Let’s talk about the CIVIVI Knives’ Elementum Button Lock for a minute. The first thing that really makes this picket knife great. Is it the button lock?
Ask 10 collectors or knife enthusiasts and you will probably hear that. CIVIVI was quick to hop on the button-lock bandwagon when that lock type took off.
Which isn’t a bad thing. Button locks are fairly strong, easy to use, fidget-friendly, and get high marks for safety because they keep your fingers out of the way of the blade, unlike a liner lock. They are also pretty cool.
But this iteration of the perennially-popular Elementum has an even cooler feature that, if we dare say so, does so much more to revolutionize the functionality of the Elementum than the lock upgrade does. It’s the steel.
CIVIVI Knives’ Button Lock Elementum Is Made with 14C28N Steel
While this folding knife preserves the drop point blade and general ergonomics of the other Elementum knives, it diverges in a few ways. It lacks a flipper tab, and it is made with different – perhaps better – stainless steel.
CIVIVI Knives’ Button Lock Elementum is made with 14C28N steel which is a slight divergence from the flagship model which is typically made with D2 steel.
Not that D2 is bad. It’s quite a heavy hitter for its budget class. But 14C29N is in a class of its own.
Let’s break down the specs before getting into the soft details. This steel contains .62% carbon, 14% chromium, .6% manganese, .3% silicon, .02% phosphorus and .01% sulfur.
It has a little bit less carbon than 1095 and substantially less than D2, from which many (if not most) other versions of the Elementum are made. Nonetheless, this steel is hard enough to take and maintain a very sharp edge. The upside of the lower carbon content is that it’s also easier to sharpen.
As you can expect, with so much chromium, it’s quite corrosion-resistant. It’s just about as rust-resistant as quality knife steels come, just about as good as 420HC, which is well known for its corrosion resistance. It’s also leagues ahead of 1095 and D2.
The addition of that manganese makes the steel a bit tougher, too, so we have a good balance between hardness, toughness, and the ability to tell rust off.
Now, for the kicker, this steel also has a smidge of nitrogen, at .11%. This is the defining attribute of 14C28N steel.
Is nitrogen in steel a good thing? It depends on whom you ask. When included wholesale and indiscreetly, it is almost universally considered slag. Well, not literally, but it is an undesirable inclusion.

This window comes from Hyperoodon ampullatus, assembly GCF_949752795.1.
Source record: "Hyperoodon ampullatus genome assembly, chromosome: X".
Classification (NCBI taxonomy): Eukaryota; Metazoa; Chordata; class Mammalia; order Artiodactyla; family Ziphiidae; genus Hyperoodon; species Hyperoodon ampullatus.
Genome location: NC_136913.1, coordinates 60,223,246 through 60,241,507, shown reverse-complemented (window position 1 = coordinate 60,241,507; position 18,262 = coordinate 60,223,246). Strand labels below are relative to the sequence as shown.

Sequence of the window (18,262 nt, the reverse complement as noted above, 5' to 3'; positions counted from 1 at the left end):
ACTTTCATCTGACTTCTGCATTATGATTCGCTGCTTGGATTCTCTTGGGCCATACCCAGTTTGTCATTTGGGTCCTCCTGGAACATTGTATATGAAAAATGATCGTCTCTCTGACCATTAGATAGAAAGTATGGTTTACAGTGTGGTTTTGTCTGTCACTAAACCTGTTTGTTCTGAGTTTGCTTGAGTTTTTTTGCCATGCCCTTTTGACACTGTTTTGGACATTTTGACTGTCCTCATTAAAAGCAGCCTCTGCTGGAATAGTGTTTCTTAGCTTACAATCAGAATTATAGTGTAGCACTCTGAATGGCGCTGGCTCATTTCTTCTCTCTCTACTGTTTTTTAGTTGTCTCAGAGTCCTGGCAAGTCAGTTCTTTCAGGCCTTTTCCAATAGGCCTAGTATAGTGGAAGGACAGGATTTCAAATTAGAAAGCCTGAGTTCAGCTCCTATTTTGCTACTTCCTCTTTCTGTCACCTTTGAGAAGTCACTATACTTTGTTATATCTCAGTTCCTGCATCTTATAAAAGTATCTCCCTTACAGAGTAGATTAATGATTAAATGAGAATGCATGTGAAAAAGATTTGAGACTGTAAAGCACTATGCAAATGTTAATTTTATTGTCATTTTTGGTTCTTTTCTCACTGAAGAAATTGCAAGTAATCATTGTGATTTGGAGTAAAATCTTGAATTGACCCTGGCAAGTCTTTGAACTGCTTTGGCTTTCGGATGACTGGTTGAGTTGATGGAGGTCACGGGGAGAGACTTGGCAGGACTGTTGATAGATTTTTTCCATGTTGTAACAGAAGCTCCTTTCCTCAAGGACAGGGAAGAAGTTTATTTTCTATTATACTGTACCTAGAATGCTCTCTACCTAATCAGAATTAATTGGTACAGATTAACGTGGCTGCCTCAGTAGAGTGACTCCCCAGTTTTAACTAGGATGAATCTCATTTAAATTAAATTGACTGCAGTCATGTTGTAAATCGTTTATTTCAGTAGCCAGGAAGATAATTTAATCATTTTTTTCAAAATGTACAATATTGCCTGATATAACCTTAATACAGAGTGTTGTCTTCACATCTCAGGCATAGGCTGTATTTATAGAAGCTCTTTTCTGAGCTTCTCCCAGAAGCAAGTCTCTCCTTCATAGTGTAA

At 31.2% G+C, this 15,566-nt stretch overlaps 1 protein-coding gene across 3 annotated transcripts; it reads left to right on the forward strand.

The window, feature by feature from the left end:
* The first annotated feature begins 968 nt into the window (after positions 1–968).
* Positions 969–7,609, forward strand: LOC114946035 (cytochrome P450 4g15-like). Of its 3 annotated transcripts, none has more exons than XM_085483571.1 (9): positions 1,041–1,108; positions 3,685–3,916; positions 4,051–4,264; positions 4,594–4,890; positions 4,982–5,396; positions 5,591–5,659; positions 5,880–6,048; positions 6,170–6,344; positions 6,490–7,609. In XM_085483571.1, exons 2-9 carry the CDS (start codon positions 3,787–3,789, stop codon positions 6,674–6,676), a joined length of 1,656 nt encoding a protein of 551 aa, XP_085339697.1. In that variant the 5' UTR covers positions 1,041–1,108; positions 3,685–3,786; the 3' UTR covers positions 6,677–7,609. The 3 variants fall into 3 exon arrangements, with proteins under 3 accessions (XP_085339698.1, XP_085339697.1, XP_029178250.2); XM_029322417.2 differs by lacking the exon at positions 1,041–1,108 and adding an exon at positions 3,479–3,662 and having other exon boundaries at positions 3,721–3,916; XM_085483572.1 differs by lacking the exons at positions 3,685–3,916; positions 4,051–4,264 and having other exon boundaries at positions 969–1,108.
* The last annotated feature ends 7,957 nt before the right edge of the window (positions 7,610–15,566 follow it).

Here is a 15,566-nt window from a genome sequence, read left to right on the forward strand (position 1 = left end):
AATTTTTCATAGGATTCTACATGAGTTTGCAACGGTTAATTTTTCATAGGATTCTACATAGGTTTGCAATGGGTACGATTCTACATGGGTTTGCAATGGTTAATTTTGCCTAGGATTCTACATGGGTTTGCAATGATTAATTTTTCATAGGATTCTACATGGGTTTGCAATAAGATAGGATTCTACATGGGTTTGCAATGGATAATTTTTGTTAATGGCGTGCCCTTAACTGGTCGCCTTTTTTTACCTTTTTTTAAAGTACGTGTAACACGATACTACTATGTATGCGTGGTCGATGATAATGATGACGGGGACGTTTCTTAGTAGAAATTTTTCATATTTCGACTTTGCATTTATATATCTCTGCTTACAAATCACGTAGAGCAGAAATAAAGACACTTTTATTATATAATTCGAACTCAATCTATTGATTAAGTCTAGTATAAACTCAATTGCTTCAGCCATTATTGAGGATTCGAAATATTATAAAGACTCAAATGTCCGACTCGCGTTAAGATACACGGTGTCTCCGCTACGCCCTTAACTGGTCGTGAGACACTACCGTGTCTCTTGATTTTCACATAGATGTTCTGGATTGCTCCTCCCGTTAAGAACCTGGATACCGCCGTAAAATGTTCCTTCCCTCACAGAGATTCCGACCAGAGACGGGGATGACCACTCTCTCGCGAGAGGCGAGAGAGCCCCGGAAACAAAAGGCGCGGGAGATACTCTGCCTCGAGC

Too much nitrogen makes steel far too brittle, significantly damaging its mechanical and tensile properties.
But, knife makers can use this fact to their advantage. While you don’t want nitrous steel in construction or engineering (usually), in a small tool like a knife, it can be a good thing.
This is because it substantially improves the hardness of the alloy, which compliments the lattice structure formed by carbon and enables the steel to take and hold a sharper edge for longer.
Technically it does make the steel slightly more brittle, but in a small tool like this, the softness of chromium and toughness of manganese are more than enough to round out that minor shortcoming.
And, coming from someone that has used this steel fairly extensively, let it be said that it can take an insanely sharp edge and hold it for a surprisingly long time.
So, yeah, button lock or no – more people should be talking about the steel that CIVIVI has used to make this Elementum.
Where Can You Get This Model and Other CIVIVI Knives?
Interested in learning more about this button lock Elementum or any other CIVIIVI knives? Check out the collection at White Mountain Knives online at WhiteMountainKnives.com. They carry a huge range of CIVIVI knives at great prices, and they have a lot of exclusive knives and tools too.
Check out their collection and get in touch with them at WhiteMountainKnives@gmail.com if you have any questions.